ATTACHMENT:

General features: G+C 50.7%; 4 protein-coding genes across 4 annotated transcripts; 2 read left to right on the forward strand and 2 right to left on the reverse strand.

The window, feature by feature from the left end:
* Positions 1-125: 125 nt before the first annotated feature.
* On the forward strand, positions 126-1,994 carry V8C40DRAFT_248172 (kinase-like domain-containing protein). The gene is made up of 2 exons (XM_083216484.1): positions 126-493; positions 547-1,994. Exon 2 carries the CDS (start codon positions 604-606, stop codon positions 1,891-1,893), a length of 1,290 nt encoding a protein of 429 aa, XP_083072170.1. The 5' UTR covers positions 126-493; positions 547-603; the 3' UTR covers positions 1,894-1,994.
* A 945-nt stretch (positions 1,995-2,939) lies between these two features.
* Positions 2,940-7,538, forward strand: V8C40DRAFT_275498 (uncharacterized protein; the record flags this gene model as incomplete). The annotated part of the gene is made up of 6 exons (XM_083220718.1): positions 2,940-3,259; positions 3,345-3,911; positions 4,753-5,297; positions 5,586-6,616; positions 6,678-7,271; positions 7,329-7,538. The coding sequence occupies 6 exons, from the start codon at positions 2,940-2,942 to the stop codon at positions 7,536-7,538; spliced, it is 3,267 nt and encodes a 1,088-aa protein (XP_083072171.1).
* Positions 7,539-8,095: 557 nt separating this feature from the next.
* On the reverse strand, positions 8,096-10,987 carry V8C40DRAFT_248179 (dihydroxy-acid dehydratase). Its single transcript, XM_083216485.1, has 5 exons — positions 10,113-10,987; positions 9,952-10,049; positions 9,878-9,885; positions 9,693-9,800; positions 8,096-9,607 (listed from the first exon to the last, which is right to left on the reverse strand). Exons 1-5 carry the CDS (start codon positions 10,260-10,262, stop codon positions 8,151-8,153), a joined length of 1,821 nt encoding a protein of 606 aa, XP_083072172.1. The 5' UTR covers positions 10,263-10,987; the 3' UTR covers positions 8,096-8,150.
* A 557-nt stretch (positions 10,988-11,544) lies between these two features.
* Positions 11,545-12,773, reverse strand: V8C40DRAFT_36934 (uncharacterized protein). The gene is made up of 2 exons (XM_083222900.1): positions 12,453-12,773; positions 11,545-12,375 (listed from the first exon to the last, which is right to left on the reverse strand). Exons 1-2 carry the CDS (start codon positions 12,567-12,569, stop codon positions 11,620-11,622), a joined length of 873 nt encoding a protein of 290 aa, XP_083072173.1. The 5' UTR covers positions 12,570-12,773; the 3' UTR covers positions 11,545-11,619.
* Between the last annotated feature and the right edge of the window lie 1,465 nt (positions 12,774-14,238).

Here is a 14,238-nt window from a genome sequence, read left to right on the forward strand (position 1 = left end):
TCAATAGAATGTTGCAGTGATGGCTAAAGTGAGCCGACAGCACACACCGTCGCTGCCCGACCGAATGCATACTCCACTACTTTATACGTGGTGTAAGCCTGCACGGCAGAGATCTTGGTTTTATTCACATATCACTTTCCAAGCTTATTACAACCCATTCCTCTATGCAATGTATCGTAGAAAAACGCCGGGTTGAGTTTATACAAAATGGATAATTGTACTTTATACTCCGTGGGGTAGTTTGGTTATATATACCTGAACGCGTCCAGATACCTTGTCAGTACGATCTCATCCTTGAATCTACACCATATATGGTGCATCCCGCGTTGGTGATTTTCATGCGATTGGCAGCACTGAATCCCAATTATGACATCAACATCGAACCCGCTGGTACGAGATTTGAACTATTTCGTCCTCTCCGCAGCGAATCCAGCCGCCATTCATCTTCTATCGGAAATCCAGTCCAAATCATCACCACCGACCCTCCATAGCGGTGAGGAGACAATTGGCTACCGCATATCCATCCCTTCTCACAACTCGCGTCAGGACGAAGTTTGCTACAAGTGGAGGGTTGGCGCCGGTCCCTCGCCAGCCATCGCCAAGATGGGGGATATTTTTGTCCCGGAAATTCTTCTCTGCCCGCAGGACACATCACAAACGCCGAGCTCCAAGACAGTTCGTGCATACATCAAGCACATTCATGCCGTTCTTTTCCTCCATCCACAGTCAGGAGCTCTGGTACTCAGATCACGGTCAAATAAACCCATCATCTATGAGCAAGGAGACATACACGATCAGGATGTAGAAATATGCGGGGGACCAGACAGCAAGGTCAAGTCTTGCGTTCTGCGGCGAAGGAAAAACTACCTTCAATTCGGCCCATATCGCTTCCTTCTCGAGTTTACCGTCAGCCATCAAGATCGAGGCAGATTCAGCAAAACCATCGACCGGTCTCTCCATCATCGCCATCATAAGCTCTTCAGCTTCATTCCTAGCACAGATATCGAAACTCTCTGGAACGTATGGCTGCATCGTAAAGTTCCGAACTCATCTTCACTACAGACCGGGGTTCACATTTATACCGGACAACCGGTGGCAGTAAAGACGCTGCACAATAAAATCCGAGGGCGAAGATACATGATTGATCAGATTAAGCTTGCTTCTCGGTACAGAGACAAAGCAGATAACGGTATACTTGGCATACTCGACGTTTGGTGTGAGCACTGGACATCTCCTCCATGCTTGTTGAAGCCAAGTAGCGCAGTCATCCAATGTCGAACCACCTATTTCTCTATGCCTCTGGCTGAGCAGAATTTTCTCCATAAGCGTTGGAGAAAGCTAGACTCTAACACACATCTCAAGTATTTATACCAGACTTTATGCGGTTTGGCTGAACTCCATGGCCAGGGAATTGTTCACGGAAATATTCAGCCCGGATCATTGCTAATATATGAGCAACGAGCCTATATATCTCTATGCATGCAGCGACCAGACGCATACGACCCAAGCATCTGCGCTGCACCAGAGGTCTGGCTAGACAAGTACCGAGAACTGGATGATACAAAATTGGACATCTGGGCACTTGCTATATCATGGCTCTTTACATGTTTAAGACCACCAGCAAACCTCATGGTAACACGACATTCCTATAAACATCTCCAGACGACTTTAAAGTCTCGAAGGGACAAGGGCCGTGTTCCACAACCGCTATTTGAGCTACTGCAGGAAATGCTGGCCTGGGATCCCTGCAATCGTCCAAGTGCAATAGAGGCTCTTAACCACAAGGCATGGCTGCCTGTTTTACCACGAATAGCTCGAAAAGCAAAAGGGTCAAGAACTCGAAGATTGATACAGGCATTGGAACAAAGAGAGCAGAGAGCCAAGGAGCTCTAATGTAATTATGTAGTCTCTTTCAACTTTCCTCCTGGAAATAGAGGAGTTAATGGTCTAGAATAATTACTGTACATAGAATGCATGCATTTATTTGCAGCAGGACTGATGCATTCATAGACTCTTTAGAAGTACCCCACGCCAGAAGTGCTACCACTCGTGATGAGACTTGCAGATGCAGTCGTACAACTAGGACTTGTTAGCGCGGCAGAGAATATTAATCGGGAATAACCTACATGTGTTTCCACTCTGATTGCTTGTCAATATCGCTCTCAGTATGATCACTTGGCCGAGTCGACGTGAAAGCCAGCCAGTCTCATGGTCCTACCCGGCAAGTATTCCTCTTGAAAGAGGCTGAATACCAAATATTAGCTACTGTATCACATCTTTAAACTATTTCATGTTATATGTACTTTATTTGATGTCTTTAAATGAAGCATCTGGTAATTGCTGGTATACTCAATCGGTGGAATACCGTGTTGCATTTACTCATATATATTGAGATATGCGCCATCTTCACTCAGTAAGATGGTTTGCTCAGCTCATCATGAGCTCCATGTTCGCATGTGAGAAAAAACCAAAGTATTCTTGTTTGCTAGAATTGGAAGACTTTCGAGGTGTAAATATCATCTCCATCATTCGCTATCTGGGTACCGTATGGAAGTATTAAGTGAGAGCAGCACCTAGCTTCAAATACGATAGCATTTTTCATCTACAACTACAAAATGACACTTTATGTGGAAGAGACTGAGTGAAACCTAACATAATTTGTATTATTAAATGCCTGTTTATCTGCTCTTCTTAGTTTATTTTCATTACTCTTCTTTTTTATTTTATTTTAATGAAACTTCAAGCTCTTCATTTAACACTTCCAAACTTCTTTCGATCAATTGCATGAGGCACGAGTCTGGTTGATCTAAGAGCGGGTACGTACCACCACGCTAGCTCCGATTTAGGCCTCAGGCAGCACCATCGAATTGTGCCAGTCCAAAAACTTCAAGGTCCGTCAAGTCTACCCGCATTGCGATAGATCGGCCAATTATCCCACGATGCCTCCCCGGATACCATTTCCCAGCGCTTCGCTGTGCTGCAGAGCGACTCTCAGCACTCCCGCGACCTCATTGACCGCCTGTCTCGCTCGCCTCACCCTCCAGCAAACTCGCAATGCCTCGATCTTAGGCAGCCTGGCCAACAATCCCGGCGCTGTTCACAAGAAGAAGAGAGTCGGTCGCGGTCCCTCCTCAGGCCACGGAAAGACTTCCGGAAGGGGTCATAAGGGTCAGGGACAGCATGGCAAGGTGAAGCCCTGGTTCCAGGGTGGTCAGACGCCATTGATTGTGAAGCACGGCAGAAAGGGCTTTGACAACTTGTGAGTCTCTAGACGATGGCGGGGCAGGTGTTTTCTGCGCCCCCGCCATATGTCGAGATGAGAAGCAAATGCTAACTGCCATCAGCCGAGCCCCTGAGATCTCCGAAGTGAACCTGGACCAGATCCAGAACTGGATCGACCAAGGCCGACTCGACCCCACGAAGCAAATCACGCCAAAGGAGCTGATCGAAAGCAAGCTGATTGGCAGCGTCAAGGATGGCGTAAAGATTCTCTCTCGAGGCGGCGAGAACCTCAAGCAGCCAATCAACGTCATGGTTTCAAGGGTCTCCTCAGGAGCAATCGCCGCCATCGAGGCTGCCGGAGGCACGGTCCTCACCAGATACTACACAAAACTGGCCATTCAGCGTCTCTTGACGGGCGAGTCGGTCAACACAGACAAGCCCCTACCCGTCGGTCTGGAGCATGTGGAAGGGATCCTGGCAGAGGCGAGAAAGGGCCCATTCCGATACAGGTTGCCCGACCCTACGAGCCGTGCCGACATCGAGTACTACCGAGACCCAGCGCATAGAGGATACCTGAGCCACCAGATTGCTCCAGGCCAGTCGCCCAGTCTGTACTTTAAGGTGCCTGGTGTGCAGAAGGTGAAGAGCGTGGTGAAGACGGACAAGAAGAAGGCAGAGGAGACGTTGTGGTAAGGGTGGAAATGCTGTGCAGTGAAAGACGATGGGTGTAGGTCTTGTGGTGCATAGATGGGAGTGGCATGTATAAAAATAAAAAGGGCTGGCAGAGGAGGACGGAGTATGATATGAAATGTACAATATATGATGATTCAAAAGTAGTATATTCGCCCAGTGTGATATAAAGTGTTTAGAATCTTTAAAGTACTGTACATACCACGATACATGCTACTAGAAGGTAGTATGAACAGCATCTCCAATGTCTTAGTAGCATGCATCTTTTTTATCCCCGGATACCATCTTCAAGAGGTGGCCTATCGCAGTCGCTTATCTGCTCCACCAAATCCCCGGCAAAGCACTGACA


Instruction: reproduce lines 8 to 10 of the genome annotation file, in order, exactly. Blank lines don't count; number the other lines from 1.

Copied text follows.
* On the reverse strand, positions 8,096-10,987 carry V8C40DRAFT_248179 (dihydroxy-acid dehydratase). Its single transcript, XM_083216485.1, has 5 exons — positions 10,113-10,987; positions 9,952-10,049; positions 9,878-9,885; positions 9,693-9,800; positions 8,096-9,607 (listed from the first exon to the last, which is right to left on the reverse strand). Exons 1-5 carry the CDS (start codon positions 10,260-10,262, stop codon positions 8,151-8,153), a joined length of 1,821 nt encoding a protein of 606 aa, XP_083072172.1. The 5' UTR covers positions 10,263-10,987; the 3' UTR covers positions 8,096-8,150.
* A 557-nt stretch (positions 10,988-11,544) lies between these two features.
* Positions 11,545-12,773, reverse strand: V8C40DRAFT_36934 (uncharacterized protein). The gene is made up of 2 exons (XM_083222900.1): positions 12,453-12,773; positions 11,545-12,375 (listed from the first exon to the last, which is right to left on the reverse strand). Exons 1-2 carry the CDS (start codon positions 12,567-12,569, stop codon positions 11,620-11,622), a joined length of 873 nt encoding a protein of 290 aa, XP_083072173.1. The 5' UTR covers positions 12,570-12,773; the 3' UTR covers positions 11,545-11,619.